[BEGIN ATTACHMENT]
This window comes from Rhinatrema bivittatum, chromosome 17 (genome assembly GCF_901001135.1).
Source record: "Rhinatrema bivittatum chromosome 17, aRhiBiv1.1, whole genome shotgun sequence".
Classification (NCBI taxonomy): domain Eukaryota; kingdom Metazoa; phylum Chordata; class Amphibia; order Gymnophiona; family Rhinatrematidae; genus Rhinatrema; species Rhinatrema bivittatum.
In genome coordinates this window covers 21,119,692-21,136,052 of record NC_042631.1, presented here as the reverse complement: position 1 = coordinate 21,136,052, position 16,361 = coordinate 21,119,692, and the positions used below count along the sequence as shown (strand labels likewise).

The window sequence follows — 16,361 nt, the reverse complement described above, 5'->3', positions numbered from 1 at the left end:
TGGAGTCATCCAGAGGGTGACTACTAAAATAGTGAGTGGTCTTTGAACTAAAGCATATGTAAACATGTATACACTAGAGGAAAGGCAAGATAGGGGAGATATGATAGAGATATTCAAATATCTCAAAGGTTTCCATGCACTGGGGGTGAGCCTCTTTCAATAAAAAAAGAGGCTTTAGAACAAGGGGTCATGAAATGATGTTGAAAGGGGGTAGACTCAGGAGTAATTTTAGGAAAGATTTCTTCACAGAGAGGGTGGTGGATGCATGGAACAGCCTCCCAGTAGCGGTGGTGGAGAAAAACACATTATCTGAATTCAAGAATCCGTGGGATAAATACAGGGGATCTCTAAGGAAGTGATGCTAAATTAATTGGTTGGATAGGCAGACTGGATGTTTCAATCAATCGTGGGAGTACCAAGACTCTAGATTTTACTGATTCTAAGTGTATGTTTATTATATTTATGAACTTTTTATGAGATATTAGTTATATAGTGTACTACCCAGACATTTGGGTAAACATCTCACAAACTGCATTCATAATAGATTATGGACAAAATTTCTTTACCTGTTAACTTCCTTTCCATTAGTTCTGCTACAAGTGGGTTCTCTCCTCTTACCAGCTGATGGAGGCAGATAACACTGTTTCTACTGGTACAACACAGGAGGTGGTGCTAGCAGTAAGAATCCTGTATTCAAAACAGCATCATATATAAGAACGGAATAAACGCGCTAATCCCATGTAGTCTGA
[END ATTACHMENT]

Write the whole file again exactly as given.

This window comes from Rhinatrema bivittatum, chromosome 17 (genome assembly GCF_901001135.1).
Source record: "Rhinatrema bivittatum chromosome 17, aRhiBiv1.1, whole genome shotgun sequence".
Classification (NCBI taxonomy): domain Eukaryota; kingdom Metazoa; phylum Chordata; class Amphibia; order Gymnophiona; family Rhinatrematidae; genus Rhinatrema; species Rhinatrema bivittatum.
In genome coordinates this window covers 21,119,692-21,136,052 of record NC_042631.1, presented here as the reverse complement: position 1 = coordinate 21,136,052, position 16,361 = coordinate 21,119,692, and the positions used below count along the sequence as shown (strand labels likewise).

The window sequence follows — 16,361 nt, the reverse complement described above, 5'->3', positions numbered from 1 at the left end:
TGGAGTCATCCAGAGGGTGACTACTAAAATAGTGAGTGGTCTTTGAACTAAAGCATATGTAAACATGTATACACTAGAGGAAAGGCAAGATAGGGGAGATATGATAGAGATATTCAAATATCTCAAAGGTTTCCATGCACTGGGGGTGAGCCTCTTTCAATAAAAAAAGAGGCTTTAGAACAAGGGGTCATGAAATGATGTTGAAAGGGGGTAGACTCAGGAGTAATTTTAGGAAAGATTTCTTCACAGAGAGGGTGGTGGATGCATGGAACAGCCTCCCAGTAGCGGTGGTGGAGAAAAACACATTATCTGAATTCAAGAATCCGTGGGATAAATACAGGGGATCTCTAAGGAAGTGATGCTAAATTAATTGGTTGGATAGGCAGACTGGATGTTTCAATCAATCGTGGGAGTACCAAGACTCTAGATTTTACTGATTCTAAGTGTATGTTTATTATATTTATGAACTTTTTATGAGATATTAGTTATATAGTGTACTACCCAGACATTTGGGTAAACATCTCACAAACTGCATTCATAATAGATTATGGACAAAATTTCTTTACCTGTTAACTTCCTTTCCATTAGTTCTGCTACAAGTGGGTTCTCTCCTCTTACCAGCTGATGGAGGCAGATAACACTGTTTCTACTGGTACAACACAGGAGGTGGTGCTAGCAGTAAGAATCCTGTATTCAAAACAGCATCATATATAAGAACGGAATAAACGCGCTAATCCCATGTAGTCTGA